In order to combat this problem, the women of Spanish Harlem find a free number that the detainees can use and, as it turns out, the number and the organization it contacts is real.

Twitter / @dianeguerrero_

In Season 7, Gloria and Flaca find a number for the real immigration assistance charity, Freedom for Immigrants. Back in 2010, attorney Christina Fialho and cultural anthropologist Christina Mansfield co-created California’s first visitation program at the West County Detention Facility. From there, the organization grew to include other facilities.

Their visitation program joined forces with four other similar programs to become a non-partisan, non-profit organization called Community Initiatives for Visiting Immigrants in Confinement (CIVIC). This organization would later change its name to Freedom for Immigrants and would continue to help jailed migrants get access to the outside world.

In 2015, the program started its own national hotline that connects people in these detention facilities with volunteers and resources who can help.

Twitter / @MirgantFreedom

The organization sometimes receives as many as 14,000 calls per month from migrants from 148 different countries who speak over 80 different languages. The hotline is completely free and offers help to those who couldn’t otherwise afford the detention facilities’ expensive calls. Just like in Season 7 of “Orange Is The New Black,” the hotline helps connect detainees with pro bono legal services.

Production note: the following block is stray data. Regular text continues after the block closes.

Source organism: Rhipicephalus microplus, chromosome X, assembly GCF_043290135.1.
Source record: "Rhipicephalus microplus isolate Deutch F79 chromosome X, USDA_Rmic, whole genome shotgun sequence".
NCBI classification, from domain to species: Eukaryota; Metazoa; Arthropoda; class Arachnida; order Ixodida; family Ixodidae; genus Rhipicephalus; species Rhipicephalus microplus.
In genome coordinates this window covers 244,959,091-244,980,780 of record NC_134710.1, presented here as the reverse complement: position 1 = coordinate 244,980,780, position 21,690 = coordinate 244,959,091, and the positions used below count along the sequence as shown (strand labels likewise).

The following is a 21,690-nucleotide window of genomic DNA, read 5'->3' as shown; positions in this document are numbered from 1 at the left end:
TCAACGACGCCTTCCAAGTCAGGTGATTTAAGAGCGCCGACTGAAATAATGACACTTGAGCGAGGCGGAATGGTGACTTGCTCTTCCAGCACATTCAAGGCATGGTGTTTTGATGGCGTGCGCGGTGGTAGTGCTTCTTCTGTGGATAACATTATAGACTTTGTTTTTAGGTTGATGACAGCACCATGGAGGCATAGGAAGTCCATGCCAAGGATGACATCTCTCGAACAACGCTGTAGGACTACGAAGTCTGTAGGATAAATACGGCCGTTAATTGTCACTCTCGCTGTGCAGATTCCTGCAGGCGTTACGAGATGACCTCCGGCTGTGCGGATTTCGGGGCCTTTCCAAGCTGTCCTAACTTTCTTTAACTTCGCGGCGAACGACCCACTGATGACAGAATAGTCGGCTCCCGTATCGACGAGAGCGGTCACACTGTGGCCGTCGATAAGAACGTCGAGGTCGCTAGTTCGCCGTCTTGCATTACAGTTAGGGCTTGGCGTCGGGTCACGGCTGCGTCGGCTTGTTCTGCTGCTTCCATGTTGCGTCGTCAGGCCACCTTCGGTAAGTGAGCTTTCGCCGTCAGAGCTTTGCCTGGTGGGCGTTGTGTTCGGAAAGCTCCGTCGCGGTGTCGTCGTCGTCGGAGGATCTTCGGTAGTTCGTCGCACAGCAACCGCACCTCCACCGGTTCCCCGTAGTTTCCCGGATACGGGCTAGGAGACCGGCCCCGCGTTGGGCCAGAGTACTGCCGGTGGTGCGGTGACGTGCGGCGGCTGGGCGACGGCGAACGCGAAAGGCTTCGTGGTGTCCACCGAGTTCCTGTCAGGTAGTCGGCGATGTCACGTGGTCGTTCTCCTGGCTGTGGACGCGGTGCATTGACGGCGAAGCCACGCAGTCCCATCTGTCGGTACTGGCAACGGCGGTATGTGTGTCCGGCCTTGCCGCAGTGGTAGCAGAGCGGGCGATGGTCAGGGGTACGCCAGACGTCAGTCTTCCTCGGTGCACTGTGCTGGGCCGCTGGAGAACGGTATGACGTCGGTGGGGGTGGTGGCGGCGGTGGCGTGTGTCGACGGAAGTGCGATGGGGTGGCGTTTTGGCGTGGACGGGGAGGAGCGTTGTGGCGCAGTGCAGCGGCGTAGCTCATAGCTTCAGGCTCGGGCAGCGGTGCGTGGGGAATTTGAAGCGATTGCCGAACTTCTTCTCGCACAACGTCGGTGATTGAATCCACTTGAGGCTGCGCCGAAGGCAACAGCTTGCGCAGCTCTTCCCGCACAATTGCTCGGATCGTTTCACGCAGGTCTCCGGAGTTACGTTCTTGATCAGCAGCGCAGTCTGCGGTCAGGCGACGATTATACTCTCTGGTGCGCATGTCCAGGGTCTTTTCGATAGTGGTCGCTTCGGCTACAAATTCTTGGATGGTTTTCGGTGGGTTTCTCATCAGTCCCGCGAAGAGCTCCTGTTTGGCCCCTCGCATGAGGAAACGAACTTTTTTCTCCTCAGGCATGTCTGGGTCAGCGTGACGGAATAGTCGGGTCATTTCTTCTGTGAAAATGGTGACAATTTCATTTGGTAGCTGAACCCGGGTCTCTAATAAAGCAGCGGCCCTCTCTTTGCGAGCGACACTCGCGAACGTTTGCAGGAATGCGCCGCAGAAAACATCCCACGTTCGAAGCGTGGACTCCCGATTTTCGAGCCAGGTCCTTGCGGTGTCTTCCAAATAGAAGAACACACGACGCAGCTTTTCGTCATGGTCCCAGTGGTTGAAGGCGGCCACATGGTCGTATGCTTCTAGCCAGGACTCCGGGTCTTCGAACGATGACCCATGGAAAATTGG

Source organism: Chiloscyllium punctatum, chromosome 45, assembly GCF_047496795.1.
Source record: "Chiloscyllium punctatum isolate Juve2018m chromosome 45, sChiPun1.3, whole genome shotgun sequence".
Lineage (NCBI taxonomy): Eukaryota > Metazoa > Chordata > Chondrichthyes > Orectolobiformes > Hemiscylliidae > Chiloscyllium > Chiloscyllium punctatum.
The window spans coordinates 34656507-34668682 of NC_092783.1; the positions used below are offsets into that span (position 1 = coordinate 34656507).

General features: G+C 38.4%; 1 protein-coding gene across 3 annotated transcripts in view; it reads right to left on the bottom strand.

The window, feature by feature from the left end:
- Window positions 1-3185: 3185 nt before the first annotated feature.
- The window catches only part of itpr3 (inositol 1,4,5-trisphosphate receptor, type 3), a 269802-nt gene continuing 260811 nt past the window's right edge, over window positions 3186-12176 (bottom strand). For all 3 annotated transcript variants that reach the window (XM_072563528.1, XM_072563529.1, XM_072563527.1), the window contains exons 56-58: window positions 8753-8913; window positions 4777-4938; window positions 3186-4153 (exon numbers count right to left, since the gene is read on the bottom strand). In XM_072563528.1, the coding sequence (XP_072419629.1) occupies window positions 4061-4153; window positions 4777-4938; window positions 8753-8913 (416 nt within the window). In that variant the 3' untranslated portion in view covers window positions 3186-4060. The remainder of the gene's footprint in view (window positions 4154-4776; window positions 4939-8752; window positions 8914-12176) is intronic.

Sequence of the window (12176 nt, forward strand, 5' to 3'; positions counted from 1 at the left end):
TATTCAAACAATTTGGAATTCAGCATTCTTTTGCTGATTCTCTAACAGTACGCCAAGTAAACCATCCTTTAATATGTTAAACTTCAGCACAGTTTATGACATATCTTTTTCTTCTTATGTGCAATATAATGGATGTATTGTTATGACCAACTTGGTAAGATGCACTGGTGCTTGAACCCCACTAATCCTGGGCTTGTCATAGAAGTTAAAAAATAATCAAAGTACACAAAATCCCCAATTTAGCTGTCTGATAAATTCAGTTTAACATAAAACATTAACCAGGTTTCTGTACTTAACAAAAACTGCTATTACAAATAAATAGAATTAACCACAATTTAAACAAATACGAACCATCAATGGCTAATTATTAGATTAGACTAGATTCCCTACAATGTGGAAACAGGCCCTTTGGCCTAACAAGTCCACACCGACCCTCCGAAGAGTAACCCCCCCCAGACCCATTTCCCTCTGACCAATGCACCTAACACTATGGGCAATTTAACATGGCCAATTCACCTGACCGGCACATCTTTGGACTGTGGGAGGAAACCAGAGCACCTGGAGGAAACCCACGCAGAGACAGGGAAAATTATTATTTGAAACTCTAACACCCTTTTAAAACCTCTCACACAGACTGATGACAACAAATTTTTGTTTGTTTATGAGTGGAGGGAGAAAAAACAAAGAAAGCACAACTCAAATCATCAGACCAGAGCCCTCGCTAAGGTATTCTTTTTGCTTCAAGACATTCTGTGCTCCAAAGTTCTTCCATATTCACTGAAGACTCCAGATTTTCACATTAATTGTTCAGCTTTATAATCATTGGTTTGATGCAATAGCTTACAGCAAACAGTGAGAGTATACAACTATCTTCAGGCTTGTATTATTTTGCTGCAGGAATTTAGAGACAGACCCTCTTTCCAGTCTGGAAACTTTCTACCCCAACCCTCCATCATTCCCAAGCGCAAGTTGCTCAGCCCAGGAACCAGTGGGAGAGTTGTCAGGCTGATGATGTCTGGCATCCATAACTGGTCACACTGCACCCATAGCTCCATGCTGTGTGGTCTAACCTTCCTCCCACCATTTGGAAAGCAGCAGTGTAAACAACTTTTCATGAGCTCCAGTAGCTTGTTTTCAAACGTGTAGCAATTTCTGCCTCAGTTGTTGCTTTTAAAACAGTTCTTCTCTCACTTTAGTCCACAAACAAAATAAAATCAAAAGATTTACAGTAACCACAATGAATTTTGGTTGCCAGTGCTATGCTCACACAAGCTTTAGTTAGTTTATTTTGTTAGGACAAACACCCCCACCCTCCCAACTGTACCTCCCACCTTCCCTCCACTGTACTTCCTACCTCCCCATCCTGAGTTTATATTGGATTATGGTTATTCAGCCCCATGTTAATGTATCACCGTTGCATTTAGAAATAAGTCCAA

In the series, Maritza and Flaca write down Freedom for Immigrant’s hotline in order to distribute it to other detainees. However, Gloria cautions against getting too involved for fear of retaliation against the women. Sure enough, Maritza is soon deported as soon as the guards catch on to her actions.

Unfortunately, this same retaliation was aimed at Freedom for Immigrants last year and it limited the organization’s ability to help their migrant clients.

Twitter / @MigrantFreedom

Although visitors have the right to pass out their number to detainees, members of Freedom for Immigrants have always been cautious when passing out their hotline number. They were aware that guards and officials were not supportive of a free line to the outside. In 2018, ICE blocked access to Freedom for Immigrants number in their facilities. This occurred after volunteers for the program refused to sign away their rights to speak to the media about conditions inside the centers.